November 2019
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Excitons will shape the future of electronic devices

Excitons are quasiparticles made from the excited state of electrons and – according to research being carried out EPFL – have the potential to boost the energy efficiency of our everyday devices.
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A high-precision instrument for ophthalmologists

EPFL scientists have helped develop a microscopic glass device that doctors could use to inject medicine into retinal veins with unprecedented accuracy. Their instrument meets an important need in eye surgery, delivering exceptional stability and precision.
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5,000 “eyes” will track the expansion of the Universe

The Dark Energy Spectroscopic Instrument (DESI), is a US-led project that will measure the accelerated expansion of the Universe in order to reveal the nature of dark energy. The DESI project, which has received significant contributions from EPFL’s astrophysicists, is entering its final testing phase, gearing up to charter the skies.
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Science: Controlling superconducting regions within an exotic metal

Researchers at EPFL have created a metallic microdevice in which they can define and tune patterns of superconductivity. Their discovery, which holds great promise for quantum technologies of the future, has just been published in Science.
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Bacteria must be “stressed out” to divide

Bacterial cell division is controlled by both enzymatic activity and mechanical forces, which work together to control its timing and location, a new study from EPFL finds.
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EPFL is developing next-generation soft hearing implants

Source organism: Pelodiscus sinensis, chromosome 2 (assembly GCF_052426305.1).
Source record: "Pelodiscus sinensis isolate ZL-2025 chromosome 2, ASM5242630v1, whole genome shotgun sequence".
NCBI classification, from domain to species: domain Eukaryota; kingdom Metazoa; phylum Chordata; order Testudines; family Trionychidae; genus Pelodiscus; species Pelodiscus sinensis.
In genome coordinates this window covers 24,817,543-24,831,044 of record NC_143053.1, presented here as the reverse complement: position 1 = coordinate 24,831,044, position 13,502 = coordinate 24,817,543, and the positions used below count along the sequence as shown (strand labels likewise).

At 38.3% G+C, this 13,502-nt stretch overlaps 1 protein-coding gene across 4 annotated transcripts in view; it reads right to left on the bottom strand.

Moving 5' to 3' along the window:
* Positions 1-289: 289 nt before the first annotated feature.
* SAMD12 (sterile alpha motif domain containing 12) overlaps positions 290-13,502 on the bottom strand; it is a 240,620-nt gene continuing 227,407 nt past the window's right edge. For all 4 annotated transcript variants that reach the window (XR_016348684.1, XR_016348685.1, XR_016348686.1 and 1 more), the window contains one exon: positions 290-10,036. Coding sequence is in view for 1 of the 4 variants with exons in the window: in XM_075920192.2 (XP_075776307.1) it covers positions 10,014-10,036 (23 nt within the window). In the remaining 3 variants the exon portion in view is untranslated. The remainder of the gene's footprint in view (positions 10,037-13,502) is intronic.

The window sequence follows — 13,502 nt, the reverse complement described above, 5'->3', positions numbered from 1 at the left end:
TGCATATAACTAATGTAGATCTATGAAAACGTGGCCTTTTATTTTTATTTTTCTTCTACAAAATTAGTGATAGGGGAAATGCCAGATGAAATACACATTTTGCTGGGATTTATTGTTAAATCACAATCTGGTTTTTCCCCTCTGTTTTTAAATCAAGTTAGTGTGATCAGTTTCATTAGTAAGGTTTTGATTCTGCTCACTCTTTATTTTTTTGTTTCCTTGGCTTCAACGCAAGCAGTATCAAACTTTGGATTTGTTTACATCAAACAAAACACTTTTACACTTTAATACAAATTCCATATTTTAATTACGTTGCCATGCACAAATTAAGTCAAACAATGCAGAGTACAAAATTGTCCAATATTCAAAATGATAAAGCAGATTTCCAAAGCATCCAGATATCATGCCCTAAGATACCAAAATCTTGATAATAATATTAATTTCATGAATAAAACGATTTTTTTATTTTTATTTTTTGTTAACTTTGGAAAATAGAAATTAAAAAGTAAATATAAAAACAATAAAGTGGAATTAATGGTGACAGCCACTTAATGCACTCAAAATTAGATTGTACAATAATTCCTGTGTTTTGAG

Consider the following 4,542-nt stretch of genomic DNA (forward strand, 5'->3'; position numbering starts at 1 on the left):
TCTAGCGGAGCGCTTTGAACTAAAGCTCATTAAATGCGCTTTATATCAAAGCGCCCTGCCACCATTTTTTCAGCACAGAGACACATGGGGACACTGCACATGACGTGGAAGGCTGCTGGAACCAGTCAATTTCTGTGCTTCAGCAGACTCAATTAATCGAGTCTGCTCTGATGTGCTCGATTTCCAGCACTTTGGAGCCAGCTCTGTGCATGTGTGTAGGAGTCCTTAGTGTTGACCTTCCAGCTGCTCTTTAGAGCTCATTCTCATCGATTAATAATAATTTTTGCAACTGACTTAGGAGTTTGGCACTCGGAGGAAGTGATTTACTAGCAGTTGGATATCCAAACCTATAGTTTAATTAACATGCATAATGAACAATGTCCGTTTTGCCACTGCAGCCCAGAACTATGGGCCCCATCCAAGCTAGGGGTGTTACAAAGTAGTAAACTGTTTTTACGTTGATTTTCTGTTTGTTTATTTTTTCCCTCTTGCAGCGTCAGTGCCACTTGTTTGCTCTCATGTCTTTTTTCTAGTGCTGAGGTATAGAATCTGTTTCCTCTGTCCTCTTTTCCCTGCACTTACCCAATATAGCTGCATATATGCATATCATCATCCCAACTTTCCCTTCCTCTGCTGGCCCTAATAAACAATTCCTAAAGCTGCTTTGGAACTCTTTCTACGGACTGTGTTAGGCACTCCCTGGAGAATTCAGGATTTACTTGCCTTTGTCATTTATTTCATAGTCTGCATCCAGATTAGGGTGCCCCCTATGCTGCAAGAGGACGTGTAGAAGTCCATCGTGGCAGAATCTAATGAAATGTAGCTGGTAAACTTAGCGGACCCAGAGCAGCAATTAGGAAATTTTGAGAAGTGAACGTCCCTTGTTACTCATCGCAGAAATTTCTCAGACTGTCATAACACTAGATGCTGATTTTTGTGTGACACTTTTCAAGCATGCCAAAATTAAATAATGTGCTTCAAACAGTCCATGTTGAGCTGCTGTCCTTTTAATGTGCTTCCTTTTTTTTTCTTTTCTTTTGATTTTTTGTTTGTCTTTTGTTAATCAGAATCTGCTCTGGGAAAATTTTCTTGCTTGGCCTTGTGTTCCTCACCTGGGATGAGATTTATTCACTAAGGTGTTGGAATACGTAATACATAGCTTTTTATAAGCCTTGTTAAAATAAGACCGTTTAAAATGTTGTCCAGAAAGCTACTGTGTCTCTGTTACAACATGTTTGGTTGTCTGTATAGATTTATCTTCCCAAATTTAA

Working with clinicians from Massachusetts Eye and Ear and Harvard Medical School, a team of EPFL researchers has developed a conformable electrode implant that will allow people with a dysfunctional inner ear to hear again. This new device could replace existing auditory brainstem implants, which have a number of shortcomings.
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A smart speaker helps care for the elderly at home

Two students from EPFL's School of Engineering have developed a smart speaker with voice-activation technology that connects patients directly to their loved ones as well as caregivers and emergency services. The system, designed to save time and provide greater peace of mind, has already been tested by several home-care providers.
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Analyzing gut bacteria more accurately

The microorganisms in our intestines could be linked to certain diseases such as Alzheimer’s and diabetes. Researchers from the AD-gut consortium have developed a novel method – combining optical DNA mapping and statistics – for accurately distinguishing and rapidly identifying the various species in the microbiota.

OPEN POSITIONS

Faculty Position in Data-Driven Engineering Design